Thursday, 10 December 2015

Fifteen Dogs by André Alexis

Reviewer: Catriona Troth

What We Thought:
It’s always a pleasure to stumble on a book set in my former home town of Toronto, but this 2015 Giller Prize winner isone of the more unusual.

Two gods, Apollo and Hermes, are arguing over the nature of human intelligence. Apollo maintains that “animals would be even more unhappy than humans are, if they were given human intelligence.” To settle their argument, they make a wager. They endow fifteen dogs, who happen to be spending the night at a Toronto veterinary surgery, with human intelligence and bet on whether any of them will be happy at the end of their lives.

The dogs, aware that some immense change has come over them, break out of the vets and make for a coppice in High Park. There they begin to adjust to their new existence.

Make no mistake. This is no Disney-style fluffy anthropomorphism. And it certainly is not suitable reading for children. Yet nor is it a straightforward political or social allegory, like Animal Farm.

What Alexis has done is more subtle and complex than either of those. He examines the effect on canine instincts and pack behaviour of the dogs’ dawning critical intelligence. In doing so, he suggests a potential evolutionary path for such human achievements as love, religion, poetry, humour- and murder.

Alexis knows dogs. Any pet owner will recognise much of the canine behaviour he describes. But each of the fifteen dogs is changed in quite different ways by the gift (or curse) of consciousness. Atticus, the pack’s first leader, is appalled by the distortion of ‘true’ canine ways. Majnoun develops a tender friendship and deep understanding with a human female. Prince, a poet at heart, falls in love with the idea of language itself.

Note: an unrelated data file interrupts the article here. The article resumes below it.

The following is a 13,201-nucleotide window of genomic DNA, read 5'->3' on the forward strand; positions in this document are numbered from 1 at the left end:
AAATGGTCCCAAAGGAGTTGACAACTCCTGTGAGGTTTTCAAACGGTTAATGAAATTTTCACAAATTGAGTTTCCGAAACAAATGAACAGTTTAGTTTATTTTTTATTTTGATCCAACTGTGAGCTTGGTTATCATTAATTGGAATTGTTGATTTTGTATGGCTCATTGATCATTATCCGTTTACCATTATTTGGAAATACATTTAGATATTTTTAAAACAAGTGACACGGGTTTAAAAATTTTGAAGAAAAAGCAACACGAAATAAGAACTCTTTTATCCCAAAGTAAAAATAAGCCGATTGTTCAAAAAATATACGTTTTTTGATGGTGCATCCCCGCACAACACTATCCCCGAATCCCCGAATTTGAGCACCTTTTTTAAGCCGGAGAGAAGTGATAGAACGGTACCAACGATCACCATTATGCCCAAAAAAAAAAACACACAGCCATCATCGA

If you have studied European philosophy, you might catch oblique references to St. Anselm’s Ontological Proof of God’s Existence, Hegel’s master-servant dialectic, Wittgenstein’s ideas about language, and Kant’s notion of consciousness. On the other hand, if you’ve never heard of any of those things, your reading will lose little by it.

Fifteen Dogs is by turns playful, affectionate, tender, brutal and moving. A brief, thought-provoking and thoroughly enjoyable read.

Alexis is a Canadian writer, born in Trinidad and Tobago. Fifteen Dogs is the second book in what he calls his 'Quincunx,' five novels which will examine philosophical ideas from different angles, this one being an ‘apologue’ or fable.

You’ll enjoy this if you loved: The Humans by Matt Haig; Sophie’s World by Jostein Gaarder.

Avoid if you dislike: Stories with animal characters; animal characters that aren’t cute and fluffly

Perfect Accompaniment: A cuddle on the sofa with your dog

Genre: Literary fiction, Apologue, Philosphy

Available from Amazon

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